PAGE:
Several large recent clinical trials have established with reasonable certainty that chronic beta blocker therapy after acute myocardial infarction reduces two-year mortality by approximately 30%.1,2 However, given the projected 10% mortality during this time period, 100 patients must be treated to potentially save three lives. Identification of subgroups most (or least) likely to benefit from beta blockade would therefore be helpful. In a recently completed detailed analysis of the deaths in the Beta Blocker Heart Attack Trial (BHAT), we could find no major difference between propranolol and placebo groups in mechanism of death, incidence and type of acute or prodromal signs and symptoms, location of death, activity preceding death, or the percentage of deaths that were sudden or instantaneous.3 Thus, the protective effect of propranolol after myocardial infarction may be multifactorial.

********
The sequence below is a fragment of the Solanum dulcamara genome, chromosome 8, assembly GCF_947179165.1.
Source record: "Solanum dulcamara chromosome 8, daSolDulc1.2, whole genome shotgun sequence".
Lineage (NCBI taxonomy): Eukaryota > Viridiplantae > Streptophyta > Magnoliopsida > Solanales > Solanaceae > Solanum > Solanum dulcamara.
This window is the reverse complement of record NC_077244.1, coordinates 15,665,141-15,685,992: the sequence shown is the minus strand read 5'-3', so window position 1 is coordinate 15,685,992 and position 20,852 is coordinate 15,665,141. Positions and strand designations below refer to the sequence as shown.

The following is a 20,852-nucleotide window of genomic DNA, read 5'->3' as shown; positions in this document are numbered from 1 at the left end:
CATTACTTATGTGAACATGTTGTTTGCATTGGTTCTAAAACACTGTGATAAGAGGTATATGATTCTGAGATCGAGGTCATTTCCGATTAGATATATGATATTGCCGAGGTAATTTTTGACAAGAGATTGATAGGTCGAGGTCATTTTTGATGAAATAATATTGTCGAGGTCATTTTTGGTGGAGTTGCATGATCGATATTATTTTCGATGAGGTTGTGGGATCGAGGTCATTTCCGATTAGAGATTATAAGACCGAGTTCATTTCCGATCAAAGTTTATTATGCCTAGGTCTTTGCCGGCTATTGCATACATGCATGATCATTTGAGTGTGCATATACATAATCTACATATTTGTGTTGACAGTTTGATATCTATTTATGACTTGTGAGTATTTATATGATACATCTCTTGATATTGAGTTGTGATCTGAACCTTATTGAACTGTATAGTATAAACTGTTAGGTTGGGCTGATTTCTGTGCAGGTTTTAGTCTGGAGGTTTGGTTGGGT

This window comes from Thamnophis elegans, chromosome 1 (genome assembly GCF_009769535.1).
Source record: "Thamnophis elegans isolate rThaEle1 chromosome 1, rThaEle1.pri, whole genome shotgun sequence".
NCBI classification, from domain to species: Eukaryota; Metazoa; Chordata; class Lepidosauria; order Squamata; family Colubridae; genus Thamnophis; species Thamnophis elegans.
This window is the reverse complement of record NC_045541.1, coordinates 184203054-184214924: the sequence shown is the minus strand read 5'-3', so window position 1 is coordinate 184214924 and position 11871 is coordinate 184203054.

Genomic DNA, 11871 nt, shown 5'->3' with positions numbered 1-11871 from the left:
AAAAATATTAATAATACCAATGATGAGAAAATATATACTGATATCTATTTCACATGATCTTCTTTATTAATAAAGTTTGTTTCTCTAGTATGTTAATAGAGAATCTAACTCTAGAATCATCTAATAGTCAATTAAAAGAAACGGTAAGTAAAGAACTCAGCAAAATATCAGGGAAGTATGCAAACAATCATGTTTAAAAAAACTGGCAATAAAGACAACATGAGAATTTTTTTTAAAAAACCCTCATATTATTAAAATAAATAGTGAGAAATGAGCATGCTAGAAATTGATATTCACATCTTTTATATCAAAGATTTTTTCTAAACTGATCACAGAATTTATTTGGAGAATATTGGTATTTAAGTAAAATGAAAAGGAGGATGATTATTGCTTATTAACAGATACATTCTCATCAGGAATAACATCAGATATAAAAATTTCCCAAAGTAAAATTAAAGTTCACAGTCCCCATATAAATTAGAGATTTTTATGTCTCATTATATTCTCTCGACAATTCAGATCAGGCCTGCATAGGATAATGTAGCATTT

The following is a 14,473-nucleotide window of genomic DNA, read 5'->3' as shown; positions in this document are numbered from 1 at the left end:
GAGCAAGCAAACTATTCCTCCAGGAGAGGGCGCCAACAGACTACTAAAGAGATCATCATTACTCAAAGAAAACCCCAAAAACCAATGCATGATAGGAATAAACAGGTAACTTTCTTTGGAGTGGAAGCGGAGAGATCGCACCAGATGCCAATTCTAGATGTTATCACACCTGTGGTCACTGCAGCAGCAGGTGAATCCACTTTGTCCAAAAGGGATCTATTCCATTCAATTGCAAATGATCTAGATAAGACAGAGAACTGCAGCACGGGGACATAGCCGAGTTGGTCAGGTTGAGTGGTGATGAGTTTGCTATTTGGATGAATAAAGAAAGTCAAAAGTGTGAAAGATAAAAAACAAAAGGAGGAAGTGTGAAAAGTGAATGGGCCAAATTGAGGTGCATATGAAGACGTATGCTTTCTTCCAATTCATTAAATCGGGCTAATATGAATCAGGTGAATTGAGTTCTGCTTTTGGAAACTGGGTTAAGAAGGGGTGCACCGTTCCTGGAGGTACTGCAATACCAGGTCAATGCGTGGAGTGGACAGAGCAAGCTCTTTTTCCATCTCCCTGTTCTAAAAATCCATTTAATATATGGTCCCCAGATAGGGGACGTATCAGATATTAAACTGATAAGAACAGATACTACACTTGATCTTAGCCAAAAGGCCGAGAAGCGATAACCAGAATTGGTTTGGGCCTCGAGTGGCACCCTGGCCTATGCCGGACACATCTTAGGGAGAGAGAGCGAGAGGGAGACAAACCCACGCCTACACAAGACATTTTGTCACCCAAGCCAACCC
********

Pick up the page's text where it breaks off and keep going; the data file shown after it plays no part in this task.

Despite the almost 4000 patients participating in the trial, the total number of deaths is relatively small
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